Journal article

Gender Gaps in Early Educational Achievement

J MOSCHION, D Cobb-Clark

Journal of Population Economics | Springer Nature | Published : 2017

Abstract

This paper analyzes the source of the gender gap in third-grade numeracy and reading. We adopt an Oaxaca-Blinder approach and decompose the gender gap in educational achievement into endowment and response components. Our estimation relies on unusually rich panel data from the Longitudinal Survey of Australian Children in which information on child development reported by parents and teachers is linked to each child’s results on a national, standardized achievement test. We find that girls in low- and middle-socio-economic-status (SES) families have an advantage in reading, while boys in high-SES families have an advantage in numeracy. Girls score higher on their third-grade reading tests in..

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Grants

Awarded by Australian Research Council (ARC) Centre of Excellence for Children and Families over the Life Course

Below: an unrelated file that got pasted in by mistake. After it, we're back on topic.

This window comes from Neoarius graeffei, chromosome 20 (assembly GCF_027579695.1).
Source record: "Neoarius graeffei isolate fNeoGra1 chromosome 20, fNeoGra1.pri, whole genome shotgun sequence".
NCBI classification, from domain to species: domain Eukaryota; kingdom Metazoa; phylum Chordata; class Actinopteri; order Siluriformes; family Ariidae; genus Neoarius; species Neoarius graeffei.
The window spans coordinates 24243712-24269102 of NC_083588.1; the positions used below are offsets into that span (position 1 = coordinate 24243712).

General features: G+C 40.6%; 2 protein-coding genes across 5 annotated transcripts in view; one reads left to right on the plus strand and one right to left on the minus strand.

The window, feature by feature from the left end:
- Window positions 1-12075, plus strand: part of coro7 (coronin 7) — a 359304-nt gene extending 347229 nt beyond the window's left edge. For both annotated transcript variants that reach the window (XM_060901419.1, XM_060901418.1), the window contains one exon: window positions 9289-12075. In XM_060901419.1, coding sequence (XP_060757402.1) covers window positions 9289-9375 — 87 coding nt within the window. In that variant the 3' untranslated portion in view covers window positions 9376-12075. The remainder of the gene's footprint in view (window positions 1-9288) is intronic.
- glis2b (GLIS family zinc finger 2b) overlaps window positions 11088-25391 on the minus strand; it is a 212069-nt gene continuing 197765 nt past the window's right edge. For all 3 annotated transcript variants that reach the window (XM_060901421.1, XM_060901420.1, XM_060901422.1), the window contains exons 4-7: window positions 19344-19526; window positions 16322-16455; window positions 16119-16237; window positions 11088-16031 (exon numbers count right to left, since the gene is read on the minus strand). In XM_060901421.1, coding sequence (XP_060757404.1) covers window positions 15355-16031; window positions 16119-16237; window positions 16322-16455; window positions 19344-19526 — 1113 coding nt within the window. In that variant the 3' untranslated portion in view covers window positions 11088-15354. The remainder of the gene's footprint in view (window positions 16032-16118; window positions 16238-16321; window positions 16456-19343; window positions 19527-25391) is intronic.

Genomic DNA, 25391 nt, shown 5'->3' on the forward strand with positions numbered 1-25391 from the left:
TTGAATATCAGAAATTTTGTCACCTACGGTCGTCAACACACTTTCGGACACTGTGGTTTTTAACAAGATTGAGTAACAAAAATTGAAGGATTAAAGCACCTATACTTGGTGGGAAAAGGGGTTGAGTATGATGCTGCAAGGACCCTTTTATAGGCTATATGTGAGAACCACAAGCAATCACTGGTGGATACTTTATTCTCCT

Funding Acknowledgements

The authors would like to thank the anonymous referees for helpful comments and suggestions. This paper uses unit record data from Growing Up in Australia: the Longitudinal Study of Australian Children, conducted in partnership between the Australian Government Department of Social Services (DSS), the Australian Institute of Family Studies (AIFS), and the Australian Bureau of Statistics (ABS). This research was supported by the Australian Research Council (ARC) Centre of Excellence for Children and Families over the Life Course (project number CE140100027). The Centre is administered by the Institute for Social Science Research at The University of Queensland, with nodes at The University of Western Australia, The University of Melbourne, and The University of Sydney. The findings and views reported in this paper are those of the authors and should not be attributed to DSS, AIFS, ABS, or ARC.